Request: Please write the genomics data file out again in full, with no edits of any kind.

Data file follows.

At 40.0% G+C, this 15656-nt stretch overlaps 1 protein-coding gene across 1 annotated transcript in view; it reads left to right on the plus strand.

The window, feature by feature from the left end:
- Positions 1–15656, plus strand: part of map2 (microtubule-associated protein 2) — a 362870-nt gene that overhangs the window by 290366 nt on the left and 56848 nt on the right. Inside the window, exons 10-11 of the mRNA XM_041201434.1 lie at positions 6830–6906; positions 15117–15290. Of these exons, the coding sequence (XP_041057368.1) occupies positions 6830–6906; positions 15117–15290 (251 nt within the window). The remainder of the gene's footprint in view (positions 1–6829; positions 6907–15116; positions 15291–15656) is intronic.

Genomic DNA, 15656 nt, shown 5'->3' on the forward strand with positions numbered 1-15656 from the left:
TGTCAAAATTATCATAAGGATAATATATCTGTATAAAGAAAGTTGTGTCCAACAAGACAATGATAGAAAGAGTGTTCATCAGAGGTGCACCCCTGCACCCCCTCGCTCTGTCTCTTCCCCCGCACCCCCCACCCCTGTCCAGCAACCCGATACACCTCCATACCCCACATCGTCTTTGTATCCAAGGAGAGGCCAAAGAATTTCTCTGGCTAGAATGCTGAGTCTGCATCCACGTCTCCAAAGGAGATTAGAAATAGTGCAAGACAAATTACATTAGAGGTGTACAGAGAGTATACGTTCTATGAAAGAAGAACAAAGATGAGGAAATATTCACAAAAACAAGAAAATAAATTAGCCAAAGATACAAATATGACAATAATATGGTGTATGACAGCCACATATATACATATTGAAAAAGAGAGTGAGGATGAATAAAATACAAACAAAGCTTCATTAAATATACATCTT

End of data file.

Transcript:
At 40.0% G+C, this 15656-nt stretch overlaps 1 protein-coding gene across 1 annotated transcript in view; it reads left to right on the plus strand.

The window, feature by feature from the left end:
- Positions 1–15656, plus strand: part of map2 (microtubule-associated protein 2) — a 362870-nt gene that overhangs the window by 290366 nt on the left and 56848 nt on the right. Inside the window, exons 10-11 of the mRNA XM_041201434.1 lie at positions 6830–6906; positions 15117–15290. Of these exons, the coding sequence (XP_041057368.1) occupies positions 6830–6906; positions 15117–15290 (251 nt within the window). The remainder of the gene's footprint in view (positions 1–6829; positions 6907–15116; positions 15291–15656) is intronic.

Genomic DNA, 15656 nt, shown 5'->3' on the forward strand with positions numbered 1-15656 from the left:
TGTCAAAATTATCATAAGGATAATATATCTGTATAAAGAAAGTTGTGTCCAACAAGACAATGATAGAAAGAGTGTTCATCAGAGGTGCACCCCTGCACCCCCTCGCTCTGTCTCTTCCCCCGCACCCCCCACCCCTGTCCAGCAACCCGATACACCTCCATACCCCACATCGTCTTTGTATCCAAGGAGAGGCCAAAGAATTTCTCTGGCTAGAATGCTGAGTCTGCATCCACGTCTCCAAAGGAGATTAGAAATAGTGCAAGACAAATTACATTAGAGGTGTACAGAGAGTATACGTTCTATGAAAGAAGAACAAAGATGAGGAAATATTCACAAAAACAAGAAAATAAATTAGCCAAAGATACAAATATGACAATAATATGGTGTATGACAGCCACATATATACATATTGAAAAAGAGAGTGAGGATGAATAAAATACAAACAAAGCTTCATTAAATATACATCTT